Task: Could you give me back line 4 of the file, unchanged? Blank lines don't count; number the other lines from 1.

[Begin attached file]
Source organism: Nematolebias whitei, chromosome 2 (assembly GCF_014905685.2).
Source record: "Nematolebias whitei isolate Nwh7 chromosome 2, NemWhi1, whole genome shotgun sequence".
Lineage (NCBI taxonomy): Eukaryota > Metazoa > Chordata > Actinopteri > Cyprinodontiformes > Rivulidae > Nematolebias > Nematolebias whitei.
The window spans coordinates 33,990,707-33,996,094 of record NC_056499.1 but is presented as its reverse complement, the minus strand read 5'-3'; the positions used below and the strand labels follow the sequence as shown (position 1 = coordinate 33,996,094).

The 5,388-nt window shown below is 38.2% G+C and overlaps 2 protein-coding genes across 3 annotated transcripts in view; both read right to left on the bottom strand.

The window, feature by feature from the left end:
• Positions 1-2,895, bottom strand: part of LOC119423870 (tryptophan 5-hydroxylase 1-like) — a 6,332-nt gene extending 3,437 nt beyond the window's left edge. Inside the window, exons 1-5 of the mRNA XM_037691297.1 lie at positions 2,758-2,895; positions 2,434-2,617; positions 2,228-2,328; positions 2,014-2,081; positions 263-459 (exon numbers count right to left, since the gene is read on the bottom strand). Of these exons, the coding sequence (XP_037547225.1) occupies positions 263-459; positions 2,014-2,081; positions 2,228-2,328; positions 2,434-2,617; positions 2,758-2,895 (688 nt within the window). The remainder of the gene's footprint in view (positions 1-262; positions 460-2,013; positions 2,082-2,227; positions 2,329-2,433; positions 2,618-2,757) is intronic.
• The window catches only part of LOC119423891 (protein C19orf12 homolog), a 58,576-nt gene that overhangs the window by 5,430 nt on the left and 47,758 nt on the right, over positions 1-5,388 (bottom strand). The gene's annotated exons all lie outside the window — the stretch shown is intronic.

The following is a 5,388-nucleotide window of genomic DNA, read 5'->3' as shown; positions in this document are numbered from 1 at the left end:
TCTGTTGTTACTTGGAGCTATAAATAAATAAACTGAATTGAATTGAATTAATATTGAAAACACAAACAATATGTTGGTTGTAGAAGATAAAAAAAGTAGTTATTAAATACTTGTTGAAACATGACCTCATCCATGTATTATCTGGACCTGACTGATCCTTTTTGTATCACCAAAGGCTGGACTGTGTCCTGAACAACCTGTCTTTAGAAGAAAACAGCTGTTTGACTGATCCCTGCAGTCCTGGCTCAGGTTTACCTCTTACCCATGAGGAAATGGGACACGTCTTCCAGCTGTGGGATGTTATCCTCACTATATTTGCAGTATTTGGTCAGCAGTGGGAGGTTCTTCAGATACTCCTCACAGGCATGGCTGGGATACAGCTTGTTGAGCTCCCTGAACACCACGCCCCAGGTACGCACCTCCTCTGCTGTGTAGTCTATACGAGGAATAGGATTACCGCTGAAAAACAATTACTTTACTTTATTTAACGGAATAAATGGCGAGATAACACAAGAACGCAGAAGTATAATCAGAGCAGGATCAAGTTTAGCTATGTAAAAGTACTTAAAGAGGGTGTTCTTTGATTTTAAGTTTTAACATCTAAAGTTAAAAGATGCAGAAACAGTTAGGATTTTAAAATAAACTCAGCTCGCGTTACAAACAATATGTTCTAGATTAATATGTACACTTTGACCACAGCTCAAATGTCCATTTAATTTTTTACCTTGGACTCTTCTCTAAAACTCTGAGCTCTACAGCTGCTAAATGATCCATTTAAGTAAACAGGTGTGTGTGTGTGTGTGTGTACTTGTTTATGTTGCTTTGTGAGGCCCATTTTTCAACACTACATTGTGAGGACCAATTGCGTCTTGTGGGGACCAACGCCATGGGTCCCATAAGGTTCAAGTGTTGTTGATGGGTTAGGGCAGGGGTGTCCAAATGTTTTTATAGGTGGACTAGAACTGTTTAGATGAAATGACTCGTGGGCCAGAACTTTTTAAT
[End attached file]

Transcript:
The window spans coordinates 33,990,707-33,996,094 of record NC_056499.1 but is presented as its reverse complement, the minus strand read 5'-3'; the positions used below and the strand labels follow the sequence as shown (position 1 = coordinate 33,996,094).